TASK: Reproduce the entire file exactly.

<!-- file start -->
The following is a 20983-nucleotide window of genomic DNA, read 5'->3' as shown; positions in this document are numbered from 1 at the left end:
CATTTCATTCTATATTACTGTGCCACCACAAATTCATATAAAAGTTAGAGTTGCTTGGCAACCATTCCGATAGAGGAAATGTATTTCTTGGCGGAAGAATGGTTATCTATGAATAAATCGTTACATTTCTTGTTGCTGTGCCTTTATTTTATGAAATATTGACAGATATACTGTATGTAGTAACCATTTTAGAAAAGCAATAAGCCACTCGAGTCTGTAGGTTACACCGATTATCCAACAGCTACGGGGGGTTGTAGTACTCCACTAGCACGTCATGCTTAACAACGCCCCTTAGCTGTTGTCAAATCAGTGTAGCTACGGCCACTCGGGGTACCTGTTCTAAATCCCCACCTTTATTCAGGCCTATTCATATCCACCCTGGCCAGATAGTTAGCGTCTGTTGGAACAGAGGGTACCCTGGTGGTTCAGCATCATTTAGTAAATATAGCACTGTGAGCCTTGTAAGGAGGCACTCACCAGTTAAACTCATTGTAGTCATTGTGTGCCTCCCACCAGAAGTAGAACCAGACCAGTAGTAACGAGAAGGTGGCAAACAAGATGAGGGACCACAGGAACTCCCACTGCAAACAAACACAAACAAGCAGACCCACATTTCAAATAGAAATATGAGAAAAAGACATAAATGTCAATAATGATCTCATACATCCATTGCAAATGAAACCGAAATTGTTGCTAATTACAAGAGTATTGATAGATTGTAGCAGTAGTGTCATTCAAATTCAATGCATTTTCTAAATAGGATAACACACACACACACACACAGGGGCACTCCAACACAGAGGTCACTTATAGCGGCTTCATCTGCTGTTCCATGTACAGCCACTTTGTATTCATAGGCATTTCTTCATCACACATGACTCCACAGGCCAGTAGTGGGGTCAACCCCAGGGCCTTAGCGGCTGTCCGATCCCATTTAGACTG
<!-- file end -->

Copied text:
The following is a 20983-nucleotide window of genomic DNA, read 5'->3' as shown; positions in this document are numbered from 1 at the left end:
CATTTCATTCTATATTACTGTGCCACCACAAATTCATATAAAAGTTAGAGTTGCTTGGCAACCATTCCGATAGAGGAAATGTATTTCTTGGCGGAAGAATGGTTATCTATGAATAAATCGTTACATTTCTTGTTGCTGTGCCTTTATTTTATGAAATATTGACAGATATACTGTATGTAGTAACCATTTTAGAAAAGCAATAAGCCACTCGAGTCTGTAGGTTACACCGATTATCCAACAGCTACGGGGGGTTGTAGTACTCCACTAGCACGTCATGCTTAACAACGCCCCTTAGCTGTTGTCAAATCAGTGTAGCTACGGCCACTCGGGGTACCTGTTCTAAATCCCCACCTTTATTCAGGCCTATTCATATCCACCCTGGCCAGATAGTTAGCGTCTGTTGGAACAGAGGGTACCCTGGTGGTTCAGCATCATTTAGTAAATATAGCACTGTGAGCCTTGTAAGGAGGCACTCACCAGTTAAACTCATTGTAGTCATTGTGTGCCTCCCACCAGAAGTAGAACCAGACCAGTAGTAACGAGAAGGTGGCAAACAAGATGAGGGACCACAGGAACTCCCACTGCAAACAAACACAAACAAGCAGACCCACATTTCAAATAGAAATATGAGAAAAAGACATAAATGTCAATAATGATCTCATACATCCATTGCAAATGAAACCGAAATTGTTGCTAATTACAAGAGTATTGATAGATTGTAGCAGTAGTGTCATTCAAATTCAATGCATTTTCTAAATAGGATAACACACACACACACACACAGGGGCACTCCAACACAGAGGTCACTTATAGCGGCTTCATCTGCTGTTCCATGTACAGCCACTTTGTATTCATAGGCATTTCTTCATCACACATGACTCCACAGGCCAGTAGTGGGGTCAACCCCAGGGCCTTAGCGGCTGTCCGATCCCATTTAGACTG